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Surface acoustic wave biosensors: a review.

by Kerstin Länge, Bastian E Rapp, Michael Rapp
Analytical and bioanalytical chemistry ()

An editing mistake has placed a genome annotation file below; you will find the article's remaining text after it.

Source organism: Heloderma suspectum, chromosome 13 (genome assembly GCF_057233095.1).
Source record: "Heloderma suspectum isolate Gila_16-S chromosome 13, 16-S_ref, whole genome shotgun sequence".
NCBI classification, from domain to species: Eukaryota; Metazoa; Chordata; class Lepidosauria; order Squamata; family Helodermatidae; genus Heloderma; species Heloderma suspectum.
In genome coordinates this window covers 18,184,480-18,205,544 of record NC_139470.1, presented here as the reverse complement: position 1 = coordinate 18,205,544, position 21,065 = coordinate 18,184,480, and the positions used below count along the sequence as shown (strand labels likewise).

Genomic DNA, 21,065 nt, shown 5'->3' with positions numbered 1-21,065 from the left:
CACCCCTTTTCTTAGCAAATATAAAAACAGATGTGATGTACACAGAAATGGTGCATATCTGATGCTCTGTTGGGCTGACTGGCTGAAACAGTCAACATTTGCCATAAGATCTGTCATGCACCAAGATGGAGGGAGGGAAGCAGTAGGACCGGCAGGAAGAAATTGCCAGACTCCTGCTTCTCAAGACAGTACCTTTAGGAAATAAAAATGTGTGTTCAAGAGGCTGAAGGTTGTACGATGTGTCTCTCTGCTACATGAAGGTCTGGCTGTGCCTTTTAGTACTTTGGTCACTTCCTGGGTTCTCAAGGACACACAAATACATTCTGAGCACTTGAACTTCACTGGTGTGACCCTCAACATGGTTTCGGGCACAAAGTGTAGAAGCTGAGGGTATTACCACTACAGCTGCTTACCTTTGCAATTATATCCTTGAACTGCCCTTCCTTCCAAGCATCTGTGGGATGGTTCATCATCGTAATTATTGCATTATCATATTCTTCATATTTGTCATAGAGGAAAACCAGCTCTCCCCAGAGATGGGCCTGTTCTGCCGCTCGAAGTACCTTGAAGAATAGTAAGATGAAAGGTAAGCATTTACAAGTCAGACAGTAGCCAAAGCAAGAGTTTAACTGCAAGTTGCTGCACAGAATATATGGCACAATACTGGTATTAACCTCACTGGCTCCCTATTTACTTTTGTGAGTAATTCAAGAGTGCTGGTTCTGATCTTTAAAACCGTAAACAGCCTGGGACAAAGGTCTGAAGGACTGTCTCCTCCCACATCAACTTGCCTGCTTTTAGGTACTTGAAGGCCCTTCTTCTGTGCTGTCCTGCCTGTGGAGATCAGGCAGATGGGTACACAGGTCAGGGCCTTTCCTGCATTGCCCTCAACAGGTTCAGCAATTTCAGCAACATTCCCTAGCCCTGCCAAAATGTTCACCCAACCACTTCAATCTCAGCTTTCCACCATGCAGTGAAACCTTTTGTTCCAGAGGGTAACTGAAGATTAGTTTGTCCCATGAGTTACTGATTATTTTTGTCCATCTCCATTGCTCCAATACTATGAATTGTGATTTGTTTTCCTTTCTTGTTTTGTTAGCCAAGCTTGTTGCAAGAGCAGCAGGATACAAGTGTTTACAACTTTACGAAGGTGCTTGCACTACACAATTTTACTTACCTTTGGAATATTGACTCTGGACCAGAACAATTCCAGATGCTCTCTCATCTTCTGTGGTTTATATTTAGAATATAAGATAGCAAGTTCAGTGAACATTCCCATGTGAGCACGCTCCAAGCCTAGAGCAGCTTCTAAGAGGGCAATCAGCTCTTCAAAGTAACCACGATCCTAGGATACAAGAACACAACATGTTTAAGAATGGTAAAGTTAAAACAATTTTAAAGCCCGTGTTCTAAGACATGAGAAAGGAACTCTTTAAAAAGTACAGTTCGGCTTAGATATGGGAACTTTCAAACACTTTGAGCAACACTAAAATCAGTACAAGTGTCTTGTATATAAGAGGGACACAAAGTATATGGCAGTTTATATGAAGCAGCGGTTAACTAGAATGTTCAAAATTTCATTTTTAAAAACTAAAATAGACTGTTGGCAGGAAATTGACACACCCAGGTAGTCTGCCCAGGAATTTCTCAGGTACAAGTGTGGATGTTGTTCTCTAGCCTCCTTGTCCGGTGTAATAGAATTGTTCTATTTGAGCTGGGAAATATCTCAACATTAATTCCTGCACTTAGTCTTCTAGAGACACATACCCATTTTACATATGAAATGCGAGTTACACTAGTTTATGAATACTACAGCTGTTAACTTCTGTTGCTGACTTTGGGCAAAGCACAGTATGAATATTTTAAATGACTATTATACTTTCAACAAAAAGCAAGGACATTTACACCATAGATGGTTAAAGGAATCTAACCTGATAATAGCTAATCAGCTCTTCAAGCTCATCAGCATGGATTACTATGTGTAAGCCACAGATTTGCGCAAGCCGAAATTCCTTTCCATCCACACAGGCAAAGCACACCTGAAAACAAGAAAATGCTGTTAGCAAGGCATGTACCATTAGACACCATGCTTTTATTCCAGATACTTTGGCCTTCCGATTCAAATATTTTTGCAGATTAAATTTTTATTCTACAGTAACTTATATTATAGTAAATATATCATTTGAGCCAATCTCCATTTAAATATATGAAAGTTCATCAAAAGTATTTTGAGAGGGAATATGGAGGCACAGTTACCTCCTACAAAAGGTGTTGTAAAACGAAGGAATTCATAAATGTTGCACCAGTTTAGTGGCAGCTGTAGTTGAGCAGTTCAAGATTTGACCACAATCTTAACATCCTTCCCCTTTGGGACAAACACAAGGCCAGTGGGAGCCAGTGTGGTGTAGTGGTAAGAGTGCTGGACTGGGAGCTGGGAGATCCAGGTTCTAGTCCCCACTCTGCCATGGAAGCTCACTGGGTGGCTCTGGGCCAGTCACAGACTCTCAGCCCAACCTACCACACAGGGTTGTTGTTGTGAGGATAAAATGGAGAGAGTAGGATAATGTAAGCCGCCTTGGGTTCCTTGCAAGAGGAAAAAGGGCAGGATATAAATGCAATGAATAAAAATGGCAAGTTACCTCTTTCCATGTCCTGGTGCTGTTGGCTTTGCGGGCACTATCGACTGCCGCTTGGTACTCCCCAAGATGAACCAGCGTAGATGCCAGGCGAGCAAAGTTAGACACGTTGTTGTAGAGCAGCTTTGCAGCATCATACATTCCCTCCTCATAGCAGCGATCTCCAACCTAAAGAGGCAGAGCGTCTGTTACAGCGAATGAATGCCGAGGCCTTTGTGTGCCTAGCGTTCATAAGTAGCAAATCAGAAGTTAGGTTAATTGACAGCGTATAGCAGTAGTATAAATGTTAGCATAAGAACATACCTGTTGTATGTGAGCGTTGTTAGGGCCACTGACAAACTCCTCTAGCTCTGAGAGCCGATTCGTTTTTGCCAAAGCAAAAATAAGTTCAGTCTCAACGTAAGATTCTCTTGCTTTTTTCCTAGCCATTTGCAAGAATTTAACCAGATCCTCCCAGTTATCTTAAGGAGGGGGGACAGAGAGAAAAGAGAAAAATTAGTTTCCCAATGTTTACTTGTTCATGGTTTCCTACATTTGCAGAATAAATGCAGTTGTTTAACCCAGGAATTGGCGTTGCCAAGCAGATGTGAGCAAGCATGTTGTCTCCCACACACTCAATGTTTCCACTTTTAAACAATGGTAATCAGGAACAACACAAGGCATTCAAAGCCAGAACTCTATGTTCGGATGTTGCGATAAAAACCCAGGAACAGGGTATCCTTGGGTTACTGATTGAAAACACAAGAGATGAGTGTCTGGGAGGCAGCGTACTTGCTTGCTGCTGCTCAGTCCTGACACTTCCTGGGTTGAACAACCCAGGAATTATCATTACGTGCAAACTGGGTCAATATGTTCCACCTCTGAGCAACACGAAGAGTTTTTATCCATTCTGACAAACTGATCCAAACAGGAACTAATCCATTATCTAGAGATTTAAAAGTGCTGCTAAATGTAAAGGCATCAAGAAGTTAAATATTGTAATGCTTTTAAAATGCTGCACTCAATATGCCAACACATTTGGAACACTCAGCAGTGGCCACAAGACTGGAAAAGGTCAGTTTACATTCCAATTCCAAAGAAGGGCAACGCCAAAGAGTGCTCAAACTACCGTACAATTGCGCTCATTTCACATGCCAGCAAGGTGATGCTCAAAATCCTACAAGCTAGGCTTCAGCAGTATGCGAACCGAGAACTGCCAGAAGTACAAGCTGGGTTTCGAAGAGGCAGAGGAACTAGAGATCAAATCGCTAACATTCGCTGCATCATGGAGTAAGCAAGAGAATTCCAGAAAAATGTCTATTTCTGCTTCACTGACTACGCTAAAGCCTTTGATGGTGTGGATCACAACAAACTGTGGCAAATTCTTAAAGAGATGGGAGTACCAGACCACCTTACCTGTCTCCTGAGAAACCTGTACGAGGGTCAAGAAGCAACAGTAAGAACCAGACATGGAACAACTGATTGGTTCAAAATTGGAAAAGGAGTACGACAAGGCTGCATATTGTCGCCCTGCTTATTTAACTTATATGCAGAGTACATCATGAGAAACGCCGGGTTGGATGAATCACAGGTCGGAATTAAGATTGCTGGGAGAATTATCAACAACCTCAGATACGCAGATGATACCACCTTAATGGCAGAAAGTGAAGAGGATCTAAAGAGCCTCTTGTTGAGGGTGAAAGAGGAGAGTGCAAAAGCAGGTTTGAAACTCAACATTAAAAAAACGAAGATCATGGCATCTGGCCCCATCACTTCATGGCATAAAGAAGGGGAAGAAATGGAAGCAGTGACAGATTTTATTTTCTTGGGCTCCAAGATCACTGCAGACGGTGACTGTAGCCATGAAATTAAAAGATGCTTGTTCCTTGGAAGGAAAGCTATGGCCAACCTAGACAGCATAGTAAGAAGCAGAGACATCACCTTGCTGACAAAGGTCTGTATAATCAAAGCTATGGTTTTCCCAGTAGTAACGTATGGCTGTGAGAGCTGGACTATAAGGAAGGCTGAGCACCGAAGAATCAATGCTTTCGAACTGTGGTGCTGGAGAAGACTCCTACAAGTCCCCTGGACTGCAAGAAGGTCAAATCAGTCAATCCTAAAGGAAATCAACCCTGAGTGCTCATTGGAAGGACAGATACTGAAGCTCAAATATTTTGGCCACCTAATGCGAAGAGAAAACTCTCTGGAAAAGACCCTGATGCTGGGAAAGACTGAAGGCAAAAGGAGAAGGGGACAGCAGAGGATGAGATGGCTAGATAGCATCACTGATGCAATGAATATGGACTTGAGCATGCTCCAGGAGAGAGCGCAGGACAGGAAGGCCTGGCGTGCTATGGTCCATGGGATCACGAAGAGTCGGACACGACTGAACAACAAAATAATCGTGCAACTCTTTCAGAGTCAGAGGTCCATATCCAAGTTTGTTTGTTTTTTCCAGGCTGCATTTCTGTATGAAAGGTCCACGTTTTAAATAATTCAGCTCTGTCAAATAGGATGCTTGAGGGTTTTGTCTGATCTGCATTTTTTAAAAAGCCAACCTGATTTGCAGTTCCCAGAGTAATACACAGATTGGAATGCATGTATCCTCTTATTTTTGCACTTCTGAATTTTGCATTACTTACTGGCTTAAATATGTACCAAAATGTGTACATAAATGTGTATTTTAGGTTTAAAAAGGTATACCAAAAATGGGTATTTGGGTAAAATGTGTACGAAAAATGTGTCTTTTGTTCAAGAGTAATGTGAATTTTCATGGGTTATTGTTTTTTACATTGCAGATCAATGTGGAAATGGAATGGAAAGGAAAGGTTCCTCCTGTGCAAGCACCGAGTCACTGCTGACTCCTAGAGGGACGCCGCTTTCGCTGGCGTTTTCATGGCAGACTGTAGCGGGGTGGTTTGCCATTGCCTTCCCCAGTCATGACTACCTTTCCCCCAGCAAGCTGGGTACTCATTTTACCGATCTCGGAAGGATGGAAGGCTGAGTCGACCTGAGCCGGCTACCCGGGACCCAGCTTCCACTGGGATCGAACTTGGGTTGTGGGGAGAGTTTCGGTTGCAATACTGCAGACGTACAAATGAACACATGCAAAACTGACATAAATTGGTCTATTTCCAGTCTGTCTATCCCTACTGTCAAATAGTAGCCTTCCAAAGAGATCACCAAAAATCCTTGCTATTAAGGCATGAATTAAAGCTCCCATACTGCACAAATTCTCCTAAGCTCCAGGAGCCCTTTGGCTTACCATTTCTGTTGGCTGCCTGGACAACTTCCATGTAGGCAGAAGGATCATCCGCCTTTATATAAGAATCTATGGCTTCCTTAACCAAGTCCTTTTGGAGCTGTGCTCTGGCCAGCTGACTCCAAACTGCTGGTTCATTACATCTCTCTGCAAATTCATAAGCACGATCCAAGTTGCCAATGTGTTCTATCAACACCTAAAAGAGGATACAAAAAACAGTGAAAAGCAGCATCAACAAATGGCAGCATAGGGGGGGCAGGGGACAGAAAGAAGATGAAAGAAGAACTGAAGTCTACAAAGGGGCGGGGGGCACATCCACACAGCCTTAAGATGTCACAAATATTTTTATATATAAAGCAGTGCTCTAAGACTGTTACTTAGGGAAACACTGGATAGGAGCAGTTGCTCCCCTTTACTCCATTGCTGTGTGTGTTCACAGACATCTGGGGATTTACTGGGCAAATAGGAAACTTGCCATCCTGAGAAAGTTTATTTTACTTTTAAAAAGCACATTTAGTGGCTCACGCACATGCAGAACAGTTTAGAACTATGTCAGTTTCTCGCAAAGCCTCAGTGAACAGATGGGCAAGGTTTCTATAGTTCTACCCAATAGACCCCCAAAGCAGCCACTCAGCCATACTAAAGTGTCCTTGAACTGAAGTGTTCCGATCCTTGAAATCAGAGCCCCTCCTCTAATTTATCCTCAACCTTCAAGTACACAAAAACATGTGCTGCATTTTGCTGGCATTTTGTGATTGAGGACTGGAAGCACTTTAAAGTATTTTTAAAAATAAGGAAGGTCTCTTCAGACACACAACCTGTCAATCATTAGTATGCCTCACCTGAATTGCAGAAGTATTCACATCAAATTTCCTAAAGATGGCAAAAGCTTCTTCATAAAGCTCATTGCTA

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This review presents an overview of 20 years of worldwide development in the field of biosensors based on special types of surface acoustic wave (SAW) devices that permit the highly sensitive detection of biorelevant molecules in liquid media (such as water or aqueous buffer solutions). 1987 saw the first approaches, which used either horizontally polarized shear waves (HPSW) in a delay line configuration on lithium tantalate (LiTaO(3)) substrates or SAW resonator structures on quartz or LiTaO(3) with periodic mass gratings. The latter are termed "surface transverse waves" (STW), and they have comparatively low attenuation values when operated in liquids. Later Love wave devices were developed, which used a film resonance effect to significantly reduce attenuation. All of these sensor approaches were accompanied by the development of appropriate sensing films. First attempts used simple layers of adsorbed antibodies. Later approaches used various types of covalently bound layers, for example those utilizing intermediate hydrogel layers. Recent approaches involve SAW biosensor devices inserted into compact systems with integrated fluidics for sample handling. To achieve this, the SAW biosensors can be embedded into micromachined polymer housings. Combining these two features will extend the system to create versatile biosensor arrays for generic lab use or for diagnostic purposes.

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